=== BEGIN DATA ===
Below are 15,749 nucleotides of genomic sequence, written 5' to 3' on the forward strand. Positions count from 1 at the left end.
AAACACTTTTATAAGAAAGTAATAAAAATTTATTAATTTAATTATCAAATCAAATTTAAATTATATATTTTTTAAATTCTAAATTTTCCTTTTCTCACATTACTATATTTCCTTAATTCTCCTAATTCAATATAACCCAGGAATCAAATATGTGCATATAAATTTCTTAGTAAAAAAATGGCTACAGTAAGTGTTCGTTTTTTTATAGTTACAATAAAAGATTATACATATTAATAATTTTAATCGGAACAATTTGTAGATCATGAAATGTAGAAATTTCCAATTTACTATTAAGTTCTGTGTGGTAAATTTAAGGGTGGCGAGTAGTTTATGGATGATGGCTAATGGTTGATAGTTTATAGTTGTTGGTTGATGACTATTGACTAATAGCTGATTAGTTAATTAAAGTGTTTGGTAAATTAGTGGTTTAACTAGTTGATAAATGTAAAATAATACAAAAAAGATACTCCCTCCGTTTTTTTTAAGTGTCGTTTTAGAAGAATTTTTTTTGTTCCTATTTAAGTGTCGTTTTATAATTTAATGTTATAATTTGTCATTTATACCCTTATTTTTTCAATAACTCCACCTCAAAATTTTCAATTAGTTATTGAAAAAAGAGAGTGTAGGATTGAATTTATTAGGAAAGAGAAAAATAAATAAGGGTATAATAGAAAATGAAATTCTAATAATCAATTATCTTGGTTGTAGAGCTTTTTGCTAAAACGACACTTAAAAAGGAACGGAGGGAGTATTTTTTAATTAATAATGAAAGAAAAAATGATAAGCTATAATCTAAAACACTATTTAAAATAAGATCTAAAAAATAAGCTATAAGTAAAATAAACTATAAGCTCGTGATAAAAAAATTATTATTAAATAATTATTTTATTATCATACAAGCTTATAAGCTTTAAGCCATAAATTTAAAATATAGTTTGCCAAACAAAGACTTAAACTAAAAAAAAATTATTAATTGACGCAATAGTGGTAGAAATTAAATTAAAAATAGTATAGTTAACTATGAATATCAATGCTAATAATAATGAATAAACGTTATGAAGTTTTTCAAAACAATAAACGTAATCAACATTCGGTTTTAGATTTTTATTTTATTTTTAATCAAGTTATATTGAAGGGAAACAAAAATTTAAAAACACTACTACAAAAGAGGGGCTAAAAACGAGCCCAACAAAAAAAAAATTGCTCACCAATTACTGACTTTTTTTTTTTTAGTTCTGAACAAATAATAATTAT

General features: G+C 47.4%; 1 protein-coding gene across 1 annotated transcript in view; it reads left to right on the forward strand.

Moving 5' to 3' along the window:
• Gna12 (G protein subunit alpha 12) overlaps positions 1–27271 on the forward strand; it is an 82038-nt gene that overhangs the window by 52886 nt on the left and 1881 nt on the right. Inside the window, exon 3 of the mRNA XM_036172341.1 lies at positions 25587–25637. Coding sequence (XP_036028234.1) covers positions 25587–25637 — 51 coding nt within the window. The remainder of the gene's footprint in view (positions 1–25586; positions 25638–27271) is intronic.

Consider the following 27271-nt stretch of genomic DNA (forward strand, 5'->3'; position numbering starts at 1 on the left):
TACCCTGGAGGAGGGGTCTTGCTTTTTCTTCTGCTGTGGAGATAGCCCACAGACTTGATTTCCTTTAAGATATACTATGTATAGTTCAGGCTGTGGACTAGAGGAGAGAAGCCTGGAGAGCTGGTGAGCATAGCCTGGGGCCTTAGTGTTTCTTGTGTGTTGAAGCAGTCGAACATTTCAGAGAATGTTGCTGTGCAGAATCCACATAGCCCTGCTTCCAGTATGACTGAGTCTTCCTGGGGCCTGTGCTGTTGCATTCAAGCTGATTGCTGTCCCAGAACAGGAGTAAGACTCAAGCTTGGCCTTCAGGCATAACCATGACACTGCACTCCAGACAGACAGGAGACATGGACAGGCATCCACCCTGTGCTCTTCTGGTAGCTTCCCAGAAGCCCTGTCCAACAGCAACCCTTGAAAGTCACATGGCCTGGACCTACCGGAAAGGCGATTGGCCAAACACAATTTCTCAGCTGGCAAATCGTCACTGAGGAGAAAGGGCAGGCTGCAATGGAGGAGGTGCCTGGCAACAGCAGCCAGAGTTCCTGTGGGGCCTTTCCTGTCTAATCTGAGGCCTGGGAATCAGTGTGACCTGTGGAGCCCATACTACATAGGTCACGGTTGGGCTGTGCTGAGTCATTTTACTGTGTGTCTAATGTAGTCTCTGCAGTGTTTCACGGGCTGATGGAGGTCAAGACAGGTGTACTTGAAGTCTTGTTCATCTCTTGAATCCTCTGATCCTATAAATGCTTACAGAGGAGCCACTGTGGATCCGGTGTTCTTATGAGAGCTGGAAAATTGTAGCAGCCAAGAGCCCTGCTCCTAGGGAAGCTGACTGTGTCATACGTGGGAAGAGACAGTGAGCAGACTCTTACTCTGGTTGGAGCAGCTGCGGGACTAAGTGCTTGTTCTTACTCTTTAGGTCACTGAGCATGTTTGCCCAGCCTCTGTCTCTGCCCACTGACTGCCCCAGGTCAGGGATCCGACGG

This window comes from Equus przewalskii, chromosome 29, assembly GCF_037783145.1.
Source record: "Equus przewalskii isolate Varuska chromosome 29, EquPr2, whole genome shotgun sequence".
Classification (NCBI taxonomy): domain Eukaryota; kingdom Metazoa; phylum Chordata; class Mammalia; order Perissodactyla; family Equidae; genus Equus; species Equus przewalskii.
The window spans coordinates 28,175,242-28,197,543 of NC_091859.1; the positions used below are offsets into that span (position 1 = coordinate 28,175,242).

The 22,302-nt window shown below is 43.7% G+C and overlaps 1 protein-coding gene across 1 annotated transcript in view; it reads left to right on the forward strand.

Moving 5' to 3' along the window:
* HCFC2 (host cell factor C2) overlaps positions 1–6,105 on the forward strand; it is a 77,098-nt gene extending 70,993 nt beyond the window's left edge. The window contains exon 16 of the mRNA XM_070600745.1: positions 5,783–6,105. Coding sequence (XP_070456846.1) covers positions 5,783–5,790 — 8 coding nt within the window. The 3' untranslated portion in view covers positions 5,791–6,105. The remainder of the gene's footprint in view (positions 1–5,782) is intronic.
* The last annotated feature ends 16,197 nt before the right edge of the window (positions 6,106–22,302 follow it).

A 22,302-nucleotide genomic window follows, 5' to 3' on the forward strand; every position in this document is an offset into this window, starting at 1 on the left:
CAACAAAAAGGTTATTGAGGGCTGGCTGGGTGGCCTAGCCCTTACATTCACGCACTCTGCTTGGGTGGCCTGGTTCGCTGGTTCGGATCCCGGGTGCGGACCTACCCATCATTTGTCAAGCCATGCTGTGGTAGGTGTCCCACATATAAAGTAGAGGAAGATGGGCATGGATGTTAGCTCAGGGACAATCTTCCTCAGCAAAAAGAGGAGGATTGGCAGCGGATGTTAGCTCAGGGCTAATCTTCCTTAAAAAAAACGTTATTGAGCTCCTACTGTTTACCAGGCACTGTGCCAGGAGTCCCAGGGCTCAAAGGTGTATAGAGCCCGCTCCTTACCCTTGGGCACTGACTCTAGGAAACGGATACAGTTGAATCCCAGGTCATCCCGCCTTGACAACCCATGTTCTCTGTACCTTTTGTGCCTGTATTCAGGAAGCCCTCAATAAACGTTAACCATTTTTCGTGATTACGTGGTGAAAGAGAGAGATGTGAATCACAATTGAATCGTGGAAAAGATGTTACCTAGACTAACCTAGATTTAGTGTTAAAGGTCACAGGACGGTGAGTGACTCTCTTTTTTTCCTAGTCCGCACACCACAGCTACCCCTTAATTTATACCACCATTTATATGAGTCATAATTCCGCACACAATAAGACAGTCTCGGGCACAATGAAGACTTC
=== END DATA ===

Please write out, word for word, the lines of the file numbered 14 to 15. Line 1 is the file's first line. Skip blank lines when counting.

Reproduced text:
* HCFC2 (host cell factor C2) overlaps positions 1–6,105 on the forward strand; it is a 77,098-nt gene extending 70,993 nt beyond the window's left edge. The window contains exon 16 of the mRNA XM_070600745.1: positions 5,783–6,105. Coding sequence (XP_070456846.1) covers positions 5,783–5,790 — 8 coding nt within the window. The 3' untranslated portion in view covers positions 5,791–6,105. The remainder of the gene's footprint in view (positions 1–5,782) is intronic.
* The last annotated feature ends 16,197 nt before the right edge of the window (positions 6,106–22,302 follow it).